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18 CELEBRATING INDIAN CULTURE Festival spaces and entangled lives in Darwin, North Australia Michele Lobo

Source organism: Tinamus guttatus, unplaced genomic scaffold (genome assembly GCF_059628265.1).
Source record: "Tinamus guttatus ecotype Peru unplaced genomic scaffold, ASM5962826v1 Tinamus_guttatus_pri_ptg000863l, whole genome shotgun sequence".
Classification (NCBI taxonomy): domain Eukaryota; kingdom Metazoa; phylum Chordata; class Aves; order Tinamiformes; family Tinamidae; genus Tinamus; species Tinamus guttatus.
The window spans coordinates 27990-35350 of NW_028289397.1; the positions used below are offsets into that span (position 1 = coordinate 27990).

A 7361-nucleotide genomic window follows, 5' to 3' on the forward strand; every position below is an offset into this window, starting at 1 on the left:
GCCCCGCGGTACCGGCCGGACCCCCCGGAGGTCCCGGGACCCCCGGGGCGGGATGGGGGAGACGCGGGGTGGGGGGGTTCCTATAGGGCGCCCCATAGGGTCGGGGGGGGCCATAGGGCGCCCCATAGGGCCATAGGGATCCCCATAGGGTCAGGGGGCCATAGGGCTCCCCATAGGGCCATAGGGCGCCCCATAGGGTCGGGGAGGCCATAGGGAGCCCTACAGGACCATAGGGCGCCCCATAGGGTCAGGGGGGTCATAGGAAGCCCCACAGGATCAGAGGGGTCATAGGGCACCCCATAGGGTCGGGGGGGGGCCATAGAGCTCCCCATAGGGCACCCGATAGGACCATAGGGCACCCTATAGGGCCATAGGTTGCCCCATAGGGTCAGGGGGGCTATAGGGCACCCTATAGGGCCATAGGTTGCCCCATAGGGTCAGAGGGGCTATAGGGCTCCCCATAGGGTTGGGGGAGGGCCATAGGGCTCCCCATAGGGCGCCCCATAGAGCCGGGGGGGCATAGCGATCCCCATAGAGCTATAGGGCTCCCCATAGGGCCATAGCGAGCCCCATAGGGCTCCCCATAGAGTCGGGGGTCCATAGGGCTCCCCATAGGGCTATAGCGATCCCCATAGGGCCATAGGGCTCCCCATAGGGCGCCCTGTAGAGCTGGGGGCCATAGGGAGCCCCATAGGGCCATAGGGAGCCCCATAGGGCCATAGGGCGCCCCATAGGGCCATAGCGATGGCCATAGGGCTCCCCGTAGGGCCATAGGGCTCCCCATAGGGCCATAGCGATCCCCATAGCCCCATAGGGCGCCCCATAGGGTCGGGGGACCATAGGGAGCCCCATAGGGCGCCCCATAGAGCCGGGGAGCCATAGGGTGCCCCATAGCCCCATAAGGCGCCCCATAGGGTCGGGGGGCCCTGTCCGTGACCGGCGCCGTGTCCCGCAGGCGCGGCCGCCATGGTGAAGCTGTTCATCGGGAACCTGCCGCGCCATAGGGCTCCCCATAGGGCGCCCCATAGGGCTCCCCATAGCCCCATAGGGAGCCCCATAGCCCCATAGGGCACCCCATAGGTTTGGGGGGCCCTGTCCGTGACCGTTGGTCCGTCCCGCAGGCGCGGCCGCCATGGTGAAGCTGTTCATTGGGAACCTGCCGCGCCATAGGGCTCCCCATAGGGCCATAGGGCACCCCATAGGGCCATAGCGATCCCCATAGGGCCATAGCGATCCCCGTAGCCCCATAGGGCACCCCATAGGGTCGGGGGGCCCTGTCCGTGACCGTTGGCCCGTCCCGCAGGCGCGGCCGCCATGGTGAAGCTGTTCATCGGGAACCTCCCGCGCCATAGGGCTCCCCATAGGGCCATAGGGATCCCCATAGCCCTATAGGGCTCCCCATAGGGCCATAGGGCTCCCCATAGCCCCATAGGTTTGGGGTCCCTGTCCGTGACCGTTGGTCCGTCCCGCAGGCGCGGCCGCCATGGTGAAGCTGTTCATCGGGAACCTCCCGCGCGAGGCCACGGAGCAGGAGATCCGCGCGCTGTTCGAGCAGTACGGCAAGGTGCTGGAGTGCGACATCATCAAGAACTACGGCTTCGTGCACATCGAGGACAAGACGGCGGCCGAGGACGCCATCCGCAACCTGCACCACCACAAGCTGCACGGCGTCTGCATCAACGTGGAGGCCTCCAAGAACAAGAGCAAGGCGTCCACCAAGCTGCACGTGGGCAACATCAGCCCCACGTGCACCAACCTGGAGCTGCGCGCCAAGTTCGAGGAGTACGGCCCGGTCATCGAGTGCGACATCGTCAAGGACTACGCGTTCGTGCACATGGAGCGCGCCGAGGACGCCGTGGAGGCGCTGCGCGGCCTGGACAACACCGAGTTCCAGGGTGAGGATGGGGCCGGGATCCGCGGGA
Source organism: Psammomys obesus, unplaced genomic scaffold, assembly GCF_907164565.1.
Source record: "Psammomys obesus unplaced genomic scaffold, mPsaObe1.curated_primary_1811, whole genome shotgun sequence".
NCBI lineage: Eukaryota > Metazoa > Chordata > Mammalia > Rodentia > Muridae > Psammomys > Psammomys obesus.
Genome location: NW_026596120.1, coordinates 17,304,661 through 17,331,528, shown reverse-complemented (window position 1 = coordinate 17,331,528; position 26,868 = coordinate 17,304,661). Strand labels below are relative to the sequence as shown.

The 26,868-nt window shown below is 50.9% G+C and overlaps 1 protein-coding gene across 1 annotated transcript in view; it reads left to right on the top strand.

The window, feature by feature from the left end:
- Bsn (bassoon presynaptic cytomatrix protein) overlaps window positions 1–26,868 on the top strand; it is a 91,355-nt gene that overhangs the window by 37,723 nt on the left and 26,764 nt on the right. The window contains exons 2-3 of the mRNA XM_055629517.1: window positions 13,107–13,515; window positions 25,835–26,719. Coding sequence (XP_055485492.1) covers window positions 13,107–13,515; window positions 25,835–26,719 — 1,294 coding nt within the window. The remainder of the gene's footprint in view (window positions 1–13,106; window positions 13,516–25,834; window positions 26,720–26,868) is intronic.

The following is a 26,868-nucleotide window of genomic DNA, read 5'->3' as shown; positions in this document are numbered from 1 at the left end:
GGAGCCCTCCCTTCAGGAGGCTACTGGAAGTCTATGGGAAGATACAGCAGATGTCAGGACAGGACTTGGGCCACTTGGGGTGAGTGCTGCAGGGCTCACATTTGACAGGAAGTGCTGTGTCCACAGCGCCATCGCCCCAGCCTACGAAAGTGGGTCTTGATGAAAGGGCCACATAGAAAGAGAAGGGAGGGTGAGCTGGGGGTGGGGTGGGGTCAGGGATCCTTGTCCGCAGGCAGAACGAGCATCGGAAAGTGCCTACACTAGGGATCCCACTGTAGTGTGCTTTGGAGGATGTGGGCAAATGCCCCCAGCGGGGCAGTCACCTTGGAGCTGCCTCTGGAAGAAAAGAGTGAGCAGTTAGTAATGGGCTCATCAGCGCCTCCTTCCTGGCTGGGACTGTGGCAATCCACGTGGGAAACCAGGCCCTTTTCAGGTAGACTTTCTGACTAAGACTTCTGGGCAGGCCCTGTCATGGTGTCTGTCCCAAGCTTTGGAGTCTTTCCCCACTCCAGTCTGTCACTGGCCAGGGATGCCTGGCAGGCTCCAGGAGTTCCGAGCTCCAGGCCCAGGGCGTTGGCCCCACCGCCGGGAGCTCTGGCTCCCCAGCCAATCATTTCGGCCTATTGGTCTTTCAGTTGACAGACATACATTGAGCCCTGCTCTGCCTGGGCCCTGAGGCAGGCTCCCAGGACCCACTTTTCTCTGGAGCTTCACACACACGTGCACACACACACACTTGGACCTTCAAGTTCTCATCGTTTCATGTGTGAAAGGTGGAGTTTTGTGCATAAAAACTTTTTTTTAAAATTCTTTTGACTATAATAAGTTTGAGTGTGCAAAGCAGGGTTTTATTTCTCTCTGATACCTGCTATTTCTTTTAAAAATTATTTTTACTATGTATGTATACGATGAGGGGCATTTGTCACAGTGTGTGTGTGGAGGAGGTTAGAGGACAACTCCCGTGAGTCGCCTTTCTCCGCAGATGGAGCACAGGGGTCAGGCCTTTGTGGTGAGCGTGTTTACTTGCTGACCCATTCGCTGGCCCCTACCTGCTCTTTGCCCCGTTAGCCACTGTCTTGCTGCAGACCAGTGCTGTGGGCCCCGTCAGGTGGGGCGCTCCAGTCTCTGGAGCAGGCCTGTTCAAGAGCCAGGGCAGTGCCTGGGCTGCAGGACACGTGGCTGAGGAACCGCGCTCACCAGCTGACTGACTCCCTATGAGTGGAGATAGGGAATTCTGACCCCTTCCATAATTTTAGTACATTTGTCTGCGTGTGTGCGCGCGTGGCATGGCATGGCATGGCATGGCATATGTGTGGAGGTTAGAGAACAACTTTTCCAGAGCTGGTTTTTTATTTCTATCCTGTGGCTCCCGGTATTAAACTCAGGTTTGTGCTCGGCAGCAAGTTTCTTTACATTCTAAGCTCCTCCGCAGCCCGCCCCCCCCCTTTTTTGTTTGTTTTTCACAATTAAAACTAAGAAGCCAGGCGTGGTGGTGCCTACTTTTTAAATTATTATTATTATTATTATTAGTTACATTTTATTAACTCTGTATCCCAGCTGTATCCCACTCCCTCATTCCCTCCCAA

Introduction The lives of Indian-Australians have attracted a great deal of global media attention due to the spate of racist attacks on taxi-drivers and students that took place in Melbourne in 2009–2010 (AAP, 2010). These attacks were followed by a protest by taxi-drivers outside Flinders Street Station, a prominent public space in Melbourne (Roberts & AAP, 2009). Continuing strong negative reactions towards these ‘visible’ migrant newcomers often expressed in metropolitan dailies suggest that their willingness to come together in solidarity, assert their rights as urban citizens or challenge dominant cultural norms that regulate acceptable social behaviour is not always welcomed (Squires, 2015; The Age, 2009). In this context of extreme reactionary discourses in a multicultural Australia more comfortable with expressions of migrant gratitude and economic contributions that can build a socially cohesive nation, it is crucial to turn the analytic spotlight on the diversity of the Indian diaspora and their intercultural encounters in public spaces. But so far, stories of visceral racism and multisensory convivial encounters or everyday multiculturalism have focused overwhelmingly on Sydney and Melbourne, large immigrantreceiving southern cities (Fincher & Shaw, 2011; Wise, 2010). Within this literature members of the Indian diaspora have attracted little scholarly attention. The outcome is that there is little understanding of how members of the growing Indian diaspora ‘go on’, survive, thrive and belong in Australian cities when the force of whiteness ‘stresses’ and fatigues their bodies. Although approaches that explore experiences of particular religious communities or regional groups such as Hindus, Sikhs, Muslims, Anglo-Indians and Punjabis are emerging, there is little attention to social challenges in small northern cities that have a visible Aboriginal as well as a growing ethnic minority migrant population of diasporic Indians (Bilimoria et al., 2015; Lobo & Morgan, 2012). Strands of existing migration literature that draw on quantitative data and analyse factors that attract these temporary/permanent immigrants, though valuable, provide little understanding of these social challenges (Schech, 2014). Given the increase in both the numbers and diversity of the Indian-born migrants in Australia, particularly in small towns and cities, there is a need for more ethnographic research of this growing diasporic group and its continuously evolving, creolising cultures (ABS, 2013; Khorana, 2014). This chapter focuses on Darwin (pop. 120,586 in 2011), a small tropical northern city with a population of polyethnic heritage that is an outcome of interracial mingling between 241